Living in Korea during the pandemic

For many of us, living in a foreign country can be a difficult and sometimes a lonely experience. However, living in a foreign country while there is a pandemic going on, makes it that much harder. Meeting new, like minded people, talking to friends face to face , and finding ways to occupy ourselves becomes a challenge and it is easy to fall into bad habits or unproductive routines. However, there are plenty of ways to counter this and make your life during the pandemic, as rich as possible.

While you might want to keep a track of the number of cases in your city or your home country, don’t get sucked into the constant pursuit of information. It’s easy to make a habit out of checking the latest updates, but at the end of the day, knowing the number of cases won’t make the situation end any sooner. It’s fine to have a look every now and then, and it’s definitely useful to know what the current restrictions are, but there are more important things to focus on.

Since our lives before coronavirus were generally structured around daily activities such as work or study, the absence of these routines can really change the way we spend each day. Even if you don’t have these normal commitments that force you to get ready and go outside, make an effort to wake up every day at a reasonable hour. Get dressed like you normally would, do your normal morning and evening routines. During the day, make time to go for a walk and get some fresh air. Go to sleep at a reasonable hour – ideally at the same time each night. Adding structure to your days is a crucial step in maintaining good mental health.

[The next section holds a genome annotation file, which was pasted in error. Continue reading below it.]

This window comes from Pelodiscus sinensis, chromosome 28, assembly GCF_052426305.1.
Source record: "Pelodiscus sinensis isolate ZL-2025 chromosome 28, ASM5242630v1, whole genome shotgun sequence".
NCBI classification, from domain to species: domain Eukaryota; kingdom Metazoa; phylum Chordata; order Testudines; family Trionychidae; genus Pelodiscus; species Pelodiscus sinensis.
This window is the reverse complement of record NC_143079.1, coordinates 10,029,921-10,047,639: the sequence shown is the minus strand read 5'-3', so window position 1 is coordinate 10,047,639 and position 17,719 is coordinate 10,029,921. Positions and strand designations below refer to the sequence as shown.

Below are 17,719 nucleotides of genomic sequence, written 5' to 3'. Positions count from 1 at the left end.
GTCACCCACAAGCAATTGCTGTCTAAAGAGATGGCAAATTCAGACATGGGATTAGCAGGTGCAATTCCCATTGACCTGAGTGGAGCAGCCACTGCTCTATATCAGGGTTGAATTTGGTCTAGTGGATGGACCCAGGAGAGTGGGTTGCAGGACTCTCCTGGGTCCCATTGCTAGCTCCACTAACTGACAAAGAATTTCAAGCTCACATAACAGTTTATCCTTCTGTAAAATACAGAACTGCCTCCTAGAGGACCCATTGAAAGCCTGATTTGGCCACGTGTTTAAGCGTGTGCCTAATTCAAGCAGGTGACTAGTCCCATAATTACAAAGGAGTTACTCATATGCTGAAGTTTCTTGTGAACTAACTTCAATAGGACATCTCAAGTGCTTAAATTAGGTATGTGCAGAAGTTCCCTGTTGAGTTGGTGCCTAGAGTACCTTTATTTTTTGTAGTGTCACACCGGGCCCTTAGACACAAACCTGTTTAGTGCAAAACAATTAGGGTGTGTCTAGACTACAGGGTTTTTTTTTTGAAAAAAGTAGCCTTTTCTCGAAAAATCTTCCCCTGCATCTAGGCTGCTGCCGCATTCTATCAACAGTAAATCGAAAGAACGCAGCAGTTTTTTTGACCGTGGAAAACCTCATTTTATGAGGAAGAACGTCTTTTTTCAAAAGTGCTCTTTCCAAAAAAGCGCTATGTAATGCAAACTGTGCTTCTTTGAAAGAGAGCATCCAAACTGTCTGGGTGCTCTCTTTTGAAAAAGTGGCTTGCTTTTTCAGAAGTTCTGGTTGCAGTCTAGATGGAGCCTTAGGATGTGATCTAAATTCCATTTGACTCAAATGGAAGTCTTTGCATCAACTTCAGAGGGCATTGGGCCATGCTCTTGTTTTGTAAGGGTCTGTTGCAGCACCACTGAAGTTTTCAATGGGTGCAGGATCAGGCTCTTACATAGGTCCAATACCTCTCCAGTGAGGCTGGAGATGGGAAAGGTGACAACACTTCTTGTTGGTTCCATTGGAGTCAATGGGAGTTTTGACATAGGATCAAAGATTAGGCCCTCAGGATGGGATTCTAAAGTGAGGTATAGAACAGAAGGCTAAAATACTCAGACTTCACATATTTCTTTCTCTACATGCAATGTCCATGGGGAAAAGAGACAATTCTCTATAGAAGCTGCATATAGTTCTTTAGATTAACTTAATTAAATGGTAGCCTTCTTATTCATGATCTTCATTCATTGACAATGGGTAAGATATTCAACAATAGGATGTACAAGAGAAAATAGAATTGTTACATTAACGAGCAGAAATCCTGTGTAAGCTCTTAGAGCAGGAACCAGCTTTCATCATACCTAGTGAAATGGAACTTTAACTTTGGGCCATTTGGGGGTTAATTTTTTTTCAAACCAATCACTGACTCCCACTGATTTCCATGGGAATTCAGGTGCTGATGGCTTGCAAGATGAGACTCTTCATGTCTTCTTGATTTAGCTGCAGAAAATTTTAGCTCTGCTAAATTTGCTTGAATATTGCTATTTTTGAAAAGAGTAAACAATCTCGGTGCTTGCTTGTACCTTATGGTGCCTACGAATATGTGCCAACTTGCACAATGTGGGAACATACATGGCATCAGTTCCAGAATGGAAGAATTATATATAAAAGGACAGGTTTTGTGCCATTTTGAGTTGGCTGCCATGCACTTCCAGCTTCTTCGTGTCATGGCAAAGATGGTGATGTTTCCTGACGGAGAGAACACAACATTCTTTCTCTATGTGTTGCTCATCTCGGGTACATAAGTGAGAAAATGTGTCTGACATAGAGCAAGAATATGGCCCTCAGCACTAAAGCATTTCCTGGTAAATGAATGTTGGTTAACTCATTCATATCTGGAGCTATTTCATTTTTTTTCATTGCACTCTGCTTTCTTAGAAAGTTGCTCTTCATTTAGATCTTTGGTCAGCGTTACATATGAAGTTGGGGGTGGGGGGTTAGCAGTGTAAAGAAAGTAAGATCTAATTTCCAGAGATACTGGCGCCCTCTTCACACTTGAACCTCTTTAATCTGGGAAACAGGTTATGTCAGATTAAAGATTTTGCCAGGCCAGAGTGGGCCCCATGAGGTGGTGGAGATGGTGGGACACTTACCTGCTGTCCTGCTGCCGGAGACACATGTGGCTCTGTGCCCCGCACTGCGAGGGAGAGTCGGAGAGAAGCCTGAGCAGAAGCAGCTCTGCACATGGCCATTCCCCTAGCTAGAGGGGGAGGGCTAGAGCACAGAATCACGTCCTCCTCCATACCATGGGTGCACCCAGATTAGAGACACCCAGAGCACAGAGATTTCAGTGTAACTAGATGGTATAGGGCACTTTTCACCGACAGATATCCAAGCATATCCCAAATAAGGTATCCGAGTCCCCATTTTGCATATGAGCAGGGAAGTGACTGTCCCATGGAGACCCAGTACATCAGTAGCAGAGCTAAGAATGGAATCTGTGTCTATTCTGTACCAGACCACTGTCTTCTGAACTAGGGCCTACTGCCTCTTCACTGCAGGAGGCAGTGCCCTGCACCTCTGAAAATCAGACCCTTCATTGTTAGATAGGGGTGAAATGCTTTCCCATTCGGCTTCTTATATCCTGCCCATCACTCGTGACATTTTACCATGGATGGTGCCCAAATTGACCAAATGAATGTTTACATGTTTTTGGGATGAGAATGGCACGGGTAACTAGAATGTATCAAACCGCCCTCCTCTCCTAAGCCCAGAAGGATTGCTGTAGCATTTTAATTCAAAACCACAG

Just because your gym might be closed doesn’t mean you can’t exercise – there are plenty of workout videos on YouTube, calisthenics and home workouts you can do. They have the extra benefit of being completely private in your home, so you don’t have to worry about others watching you exercise. Just be considerate of your downstairs neighbours when doing so! If a home workout is not your thing, then going for a long walk can be a good option. Find a podcast you enjoy, and listen to it as you get some fresh air.

More time at home means more time to yourself – so you have no excuse not to spend that time as well as you can. Instead of just throwing together a quick breakfast, you could put a little extra time to make something really nice. Start a new hobby, learn a new language, read a new book, learn a new skill, practice an old one – there are countless things you can be doing with your ample alone time. With the amount of free material readily available on the internet, you can learn anything you can think of from the comfort of your own home.

While we’re talking about the usefulness of the internet, we can be grateful that we are living in an age of instant communication. The fact that you can video call anyone across the world is something to be truly thankful for. The pandemic would be much harder for everyone without this kind of technology, so make use of it! Call your friends and family, send messages – take a few moments every day to catch up with someone you know. Even if you can’t meet in person, consider playing some party games together over Zoom!

Whether it’s ordering coffee or even going to a convenience store- these small daily interactions may be the only face-to-face contact you regularly get. Make some small talk and wish whomever you’re talking with a “Good day” or a simple “Annyeong Haseyo”. Since we can’t have large gatherings, you have to make do with seeing one or two faces at a time. Even saying a simple thank you with a smile can brighten up a day.

At the end of the day, we can’t let the existence of a virus control our lives too much. In this kind of a situation, we simply have to adapt to a new way of doing things and continue with our lives as best we can. We hope this article was of use to you – make sure to follow Embassy of International Students on social media and let us know what you think of this article!

By Ewan Smith

Image: Internet source


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